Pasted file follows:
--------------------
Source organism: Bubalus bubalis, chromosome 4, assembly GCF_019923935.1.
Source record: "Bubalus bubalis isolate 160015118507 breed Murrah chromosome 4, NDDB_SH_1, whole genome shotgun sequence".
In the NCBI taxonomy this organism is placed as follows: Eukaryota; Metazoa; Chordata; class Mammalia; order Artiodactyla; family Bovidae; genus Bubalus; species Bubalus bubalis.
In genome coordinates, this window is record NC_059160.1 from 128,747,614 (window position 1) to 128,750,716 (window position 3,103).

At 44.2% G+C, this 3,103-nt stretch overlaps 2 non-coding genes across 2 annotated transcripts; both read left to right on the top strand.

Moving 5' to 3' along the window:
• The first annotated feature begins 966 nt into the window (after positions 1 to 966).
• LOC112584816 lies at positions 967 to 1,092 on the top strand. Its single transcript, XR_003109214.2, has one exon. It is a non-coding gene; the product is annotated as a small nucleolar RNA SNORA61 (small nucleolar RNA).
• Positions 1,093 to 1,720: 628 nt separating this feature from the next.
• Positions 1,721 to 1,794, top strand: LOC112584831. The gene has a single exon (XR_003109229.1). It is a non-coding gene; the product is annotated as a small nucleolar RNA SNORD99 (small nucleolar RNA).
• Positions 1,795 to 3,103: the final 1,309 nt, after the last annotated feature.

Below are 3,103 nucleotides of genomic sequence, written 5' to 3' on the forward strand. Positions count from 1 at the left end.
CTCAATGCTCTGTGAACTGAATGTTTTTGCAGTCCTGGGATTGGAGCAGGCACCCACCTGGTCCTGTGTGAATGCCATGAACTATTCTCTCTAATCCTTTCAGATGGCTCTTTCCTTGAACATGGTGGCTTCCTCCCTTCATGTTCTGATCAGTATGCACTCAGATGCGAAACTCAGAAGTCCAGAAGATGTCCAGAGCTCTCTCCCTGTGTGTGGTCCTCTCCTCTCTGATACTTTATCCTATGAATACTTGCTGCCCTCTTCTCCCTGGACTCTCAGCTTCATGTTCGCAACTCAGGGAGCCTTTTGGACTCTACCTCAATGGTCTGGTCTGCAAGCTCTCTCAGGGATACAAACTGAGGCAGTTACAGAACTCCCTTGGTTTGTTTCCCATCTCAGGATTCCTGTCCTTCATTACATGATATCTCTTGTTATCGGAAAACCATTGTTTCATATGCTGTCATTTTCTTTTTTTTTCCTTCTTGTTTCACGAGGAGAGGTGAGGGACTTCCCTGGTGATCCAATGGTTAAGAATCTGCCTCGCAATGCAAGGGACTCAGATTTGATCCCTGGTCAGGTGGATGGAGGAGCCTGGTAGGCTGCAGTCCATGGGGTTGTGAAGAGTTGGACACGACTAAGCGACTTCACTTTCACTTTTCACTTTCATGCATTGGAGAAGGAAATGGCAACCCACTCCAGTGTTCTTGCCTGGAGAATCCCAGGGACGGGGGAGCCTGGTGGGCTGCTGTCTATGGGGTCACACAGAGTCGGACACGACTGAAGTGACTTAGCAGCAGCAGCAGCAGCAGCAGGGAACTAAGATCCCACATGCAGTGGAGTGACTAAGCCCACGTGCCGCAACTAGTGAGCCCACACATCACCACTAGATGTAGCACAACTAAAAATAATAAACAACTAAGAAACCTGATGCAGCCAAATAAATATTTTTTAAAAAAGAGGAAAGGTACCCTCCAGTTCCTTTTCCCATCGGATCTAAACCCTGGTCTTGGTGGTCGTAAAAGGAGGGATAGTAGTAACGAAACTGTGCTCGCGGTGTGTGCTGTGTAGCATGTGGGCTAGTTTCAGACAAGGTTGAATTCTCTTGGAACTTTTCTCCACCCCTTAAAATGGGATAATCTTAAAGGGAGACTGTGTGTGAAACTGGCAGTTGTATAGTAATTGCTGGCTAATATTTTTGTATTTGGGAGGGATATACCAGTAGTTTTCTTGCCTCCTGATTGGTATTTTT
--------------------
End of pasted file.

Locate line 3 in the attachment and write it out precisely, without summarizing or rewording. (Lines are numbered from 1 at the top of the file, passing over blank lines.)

In the NCBI taxonomy this organism is placed as follows: Eukaryota; Metazoa; Chordata; class Mammalia; order Artiodactyla; family Bovidae; genus Bubalus; species Bubalus bubalis.